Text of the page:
Drive our business with a more integrated view, where appropriate, and leverage our collective strengths across all our product offerings to optimize opportunities in the market.
  More efficiently deliver a common set of IMS-based solutions to our customers that will help them expand their revenue bases.
  Improve our speed, innovation and time to market by streamlining our supply and design chains and shortening our product development cycles.

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Communications Equipment and Services Market
Market Environment
Our service provider customers operate in a fast-changing environment driven by new technology, increased competition and regulatory change. End users are demanding fast, personalized, easy-to-use communications and are relying on new applications in both their professional and personal lives. These applications and services are enabled by technologies such as mobile high-speed data, broadband access, next-generation optical networking, VoIP and multimedia converged services. Our strategy and portfolio are focused on identifying and capitalizing on these growth opportunities, and we believe that demand for these new applications and services will drive profitable growth for both the service providers and Lucent.
In many regions, regulatory changes continue to influence the telecommunications industry. These changes in telecommunications law were designed to liberalize closed markets, encourage competition, create new services and stimulate demand. Historically, this changing legislative landscape has created uncertainty, particularly in the United States. Depending on the situation, it has caused acceleration, postponement or cancellation of major network investments and upgrades by certain customers. Rulings by the Federal Communications Commission in the United States and other government regulatory bodies in foreign countries appear to provide a favorable environment for a new breed of high-speed access (broadband) as well as VoIP services. However, the delay of 3G license awards in China could continue to have a negative impact on future network investments in that country.
These factors have resulted in telecommunications operators managing their businesses based on more moderate revenue forecasts and generally less robust economic outlooks. Service providers continue to focus on cutting operational costs, reducing debt, expanding new services and improving the security and reliability of their networks as they look to adapt to a changing regulatory environment.
Our addressable market spans the following market segments – voice switching, data networking, optical networking, access, mobility, operating support systems software, applications, and services. Key next-generation segments – managed and professional services, 3G mobility, applications, and VoIP – are expected to grow faster than the overall market through 2009. The addressable market for IMS spans all of these fast growing segments. While opportunities are more limited and smaller than in the past, we believe a large market opportunity still remains for leading telecommunications equipment vendors to help customers address their business needs.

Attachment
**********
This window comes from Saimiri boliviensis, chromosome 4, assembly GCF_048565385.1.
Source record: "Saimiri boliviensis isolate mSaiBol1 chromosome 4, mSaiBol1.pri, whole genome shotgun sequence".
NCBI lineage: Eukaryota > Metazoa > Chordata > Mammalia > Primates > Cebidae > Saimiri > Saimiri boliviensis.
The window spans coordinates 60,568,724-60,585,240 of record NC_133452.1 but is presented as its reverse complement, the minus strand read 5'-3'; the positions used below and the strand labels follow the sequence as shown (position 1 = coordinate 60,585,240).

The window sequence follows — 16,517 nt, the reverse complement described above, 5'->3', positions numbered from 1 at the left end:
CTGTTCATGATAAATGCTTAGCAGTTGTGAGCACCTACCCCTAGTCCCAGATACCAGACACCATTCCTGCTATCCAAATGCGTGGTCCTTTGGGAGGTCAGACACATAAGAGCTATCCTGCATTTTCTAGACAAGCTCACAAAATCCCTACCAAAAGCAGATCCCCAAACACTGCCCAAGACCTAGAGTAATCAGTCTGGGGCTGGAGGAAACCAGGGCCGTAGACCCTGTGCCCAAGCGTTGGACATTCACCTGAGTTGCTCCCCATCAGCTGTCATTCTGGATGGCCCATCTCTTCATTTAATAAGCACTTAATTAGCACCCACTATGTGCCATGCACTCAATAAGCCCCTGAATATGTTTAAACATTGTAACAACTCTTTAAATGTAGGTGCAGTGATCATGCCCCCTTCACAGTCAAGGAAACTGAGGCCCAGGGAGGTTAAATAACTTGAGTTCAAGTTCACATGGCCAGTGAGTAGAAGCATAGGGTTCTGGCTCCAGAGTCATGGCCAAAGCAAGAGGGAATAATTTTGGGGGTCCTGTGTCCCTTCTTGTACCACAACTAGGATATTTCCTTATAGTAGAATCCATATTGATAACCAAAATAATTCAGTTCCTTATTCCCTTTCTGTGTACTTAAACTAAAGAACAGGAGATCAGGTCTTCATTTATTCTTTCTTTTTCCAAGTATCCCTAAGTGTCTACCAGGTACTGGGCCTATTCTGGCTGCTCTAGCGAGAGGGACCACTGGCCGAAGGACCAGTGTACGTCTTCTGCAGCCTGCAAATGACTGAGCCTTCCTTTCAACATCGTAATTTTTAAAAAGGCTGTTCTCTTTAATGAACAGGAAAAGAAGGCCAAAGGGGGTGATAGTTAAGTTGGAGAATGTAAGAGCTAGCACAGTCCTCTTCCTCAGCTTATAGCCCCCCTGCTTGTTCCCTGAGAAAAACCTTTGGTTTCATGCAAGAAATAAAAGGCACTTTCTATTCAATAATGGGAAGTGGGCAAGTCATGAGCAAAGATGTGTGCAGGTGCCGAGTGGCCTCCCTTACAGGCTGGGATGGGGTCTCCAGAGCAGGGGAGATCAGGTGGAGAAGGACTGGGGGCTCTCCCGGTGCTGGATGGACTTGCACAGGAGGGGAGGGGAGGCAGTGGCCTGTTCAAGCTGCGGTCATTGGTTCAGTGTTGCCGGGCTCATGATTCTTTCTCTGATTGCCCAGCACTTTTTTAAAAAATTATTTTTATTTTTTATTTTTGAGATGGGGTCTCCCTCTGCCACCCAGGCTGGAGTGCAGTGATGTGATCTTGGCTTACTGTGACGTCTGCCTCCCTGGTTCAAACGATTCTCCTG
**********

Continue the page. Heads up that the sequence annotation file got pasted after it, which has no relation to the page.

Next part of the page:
Consolidation
Consolidation among service providers is an industry dynamic that may continue as carriers look to expand the scope and scale of their networks, while improving cost efficiencies. This dynamic will continue to lead to both challenges and opportunities for equipment vendors. One potential challenge may come in the form of rationalized capital spending. A potential opportunity may lie in helping carriers integrate their large, complex networks. And depending on the service providers involved, some of the consolidation might enable a vendor to extend its reach into customers that were previously focused on different technologies and not a large part of that vendor’s historical revenues.
Competition
The global telecommunications networking industry remains highly dynamic and competitive. Our current principal competitors include Alcatel, Ciena Corporation, Cisco Systems, LM Ericsson Telephone Company, Fujitsu Limited, Huawei Technologies, Motorola, NEC Corporation, Nokia Corporation, Nortel Networks Corporation, Samsung Networks, Siemens, UT Starcom, and ZTE Corporation. Some of our competitors, such as Alcatel and Nortel, compete across many of our product lines, while others compete in a small subset of our products.
We expect that the level of competition will continue to intensify, for several reasons. First, we believe most industry participants will seek to strengthen their relationships with large service providers, as these providers currently represent approximately 75% of global carrier spending. In addition, carrier consolidation continues, resulting in fewer customers. Competition is also accelerating around converged network technologies as carriers are shifting capital to areas that will enable network migration. Furthermore, competitors providing low-priced products and services from Asia are gaining market share worldwide. As a result, we continue to operate in an environment of increased competitive pricing.

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Reportable Segments